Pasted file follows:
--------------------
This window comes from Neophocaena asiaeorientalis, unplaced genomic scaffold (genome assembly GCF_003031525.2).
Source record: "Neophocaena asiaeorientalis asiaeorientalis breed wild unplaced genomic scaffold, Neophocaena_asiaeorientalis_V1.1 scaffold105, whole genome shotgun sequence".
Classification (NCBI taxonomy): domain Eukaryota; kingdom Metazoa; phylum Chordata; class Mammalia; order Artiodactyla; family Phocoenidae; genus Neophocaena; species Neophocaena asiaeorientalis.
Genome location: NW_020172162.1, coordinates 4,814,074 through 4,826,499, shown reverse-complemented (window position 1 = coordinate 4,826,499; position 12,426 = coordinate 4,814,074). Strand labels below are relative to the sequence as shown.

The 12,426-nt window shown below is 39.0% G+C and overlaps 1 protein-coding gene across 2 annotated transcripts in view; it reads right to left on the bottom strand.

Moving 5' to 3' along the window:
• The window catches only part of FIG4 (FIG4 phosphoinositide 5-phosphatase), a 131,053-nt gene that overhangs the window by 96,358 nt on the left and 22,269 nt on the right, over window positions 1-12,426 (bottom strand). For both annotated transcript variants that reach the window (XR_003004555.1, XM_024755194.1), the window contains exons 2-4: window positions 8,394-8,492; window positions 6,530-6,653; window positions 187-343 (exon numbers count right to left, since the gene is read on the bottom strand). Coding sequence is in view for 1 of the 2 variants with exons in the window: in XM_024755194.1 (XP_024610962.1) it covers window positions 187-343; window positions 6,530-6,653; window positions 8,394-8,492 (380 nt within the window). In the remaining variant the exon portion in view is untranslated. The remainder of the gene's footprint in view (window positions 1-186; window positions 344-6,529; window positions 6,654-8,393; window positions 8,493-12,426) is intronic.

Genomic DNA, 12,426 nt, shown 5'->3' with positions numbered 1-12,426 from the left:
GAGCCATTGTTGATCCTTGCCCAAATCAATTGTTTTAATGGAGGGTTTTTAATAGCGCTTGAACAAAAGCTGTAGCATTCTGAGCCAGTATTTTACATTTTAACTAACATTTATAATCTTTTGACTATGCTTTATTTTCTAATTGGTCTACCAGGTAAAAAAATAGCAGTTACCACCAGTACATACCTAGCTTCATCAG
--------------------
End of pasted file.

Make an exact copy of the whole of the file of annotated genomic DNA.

This window comes from Neophocaena asiaeorientalis, unplaced genomic scaffold (genome assembly GCF_003031525.2).
Source record: "Neophocaena asiaeorientalis asiaeorientalis breed wild unplaced genomic scaffold, Neophocaena_asiaeorientalis_V1.1 scaffold105, whole genome shotgun sequence".
Classification (NCBI taxonomy): domain Eukaryota; kingdom Metazoa; phylum Chordata; class Mammalia; order Artiodactyla; family Phocoenidae; genus Neophocaena; species Neophocaena asiaeorientalis.
Genome location: NW_020172162.1, coordinates 4,814,074 through 4,826,499, shown reverse-complemented (window position 1 = coordinate 4,826,499; position 12,426 = coordinate 4,814,074). Strand labels below are relative to the sequence as shown.

The 12,426-nt window shown below is 39.0% G+C and overlaps 1 protein-coding gene across 2 annotated transcripts in view; it reads right to left on the bottom strand.

Moving 5' to 3' along the window:
• The window catches only part of FIG4 (FIG4 phosphoinositide 5-phosphatase), a 131,053-nt gene that overhangs the window by 96,358 nt on the left and 22,269 nt on the right, over window positions 1-12,426 (bottom strand). For both annotated transcript variants that reach the window (XR_003004555.1, XM_024755194.1), the window contains exons 2-4: window positions 8,394-8,492; window positions 6,530-6,653; window positions 187-343 (exon numbers count right to left, since the gene is read on the bottom strand). Coding sequence is in view for 1 of the 2 variants with exons in the window: in XM_024755194.1 (XP_024610962.1) it covers window positions 187-343; window positions 6,530-6,653; window positions 8,394-8,492 (380 nt within the window). In the remaining variant the exon portion in view is untranslated. The remainder of the gene's footprint in view (window positions 1-186; window positions 344-6,529; window positions 6,654-8,393; window positions 8,493-12,426) is intronic.

Genomic DNA, 12,426 nt, shown 5'->3' with positions numbered 1-12,426 from the left:
GAGCCATTGTTGATCCTTGCCCAAATCAATTGTTTTAATGGAGGGTTTTTAATAGCGCTTGAACAAAAGCTGTAGCATTCTGAGCCAGTATTTTACATTTTAACTAACATTTATAATCTTTTGACTATGCTTTATTTTCTAATTGGTCTACCAGGTAAAAAAATAGCAGTTACCACCAGTACATACCTAGCTTCATCAG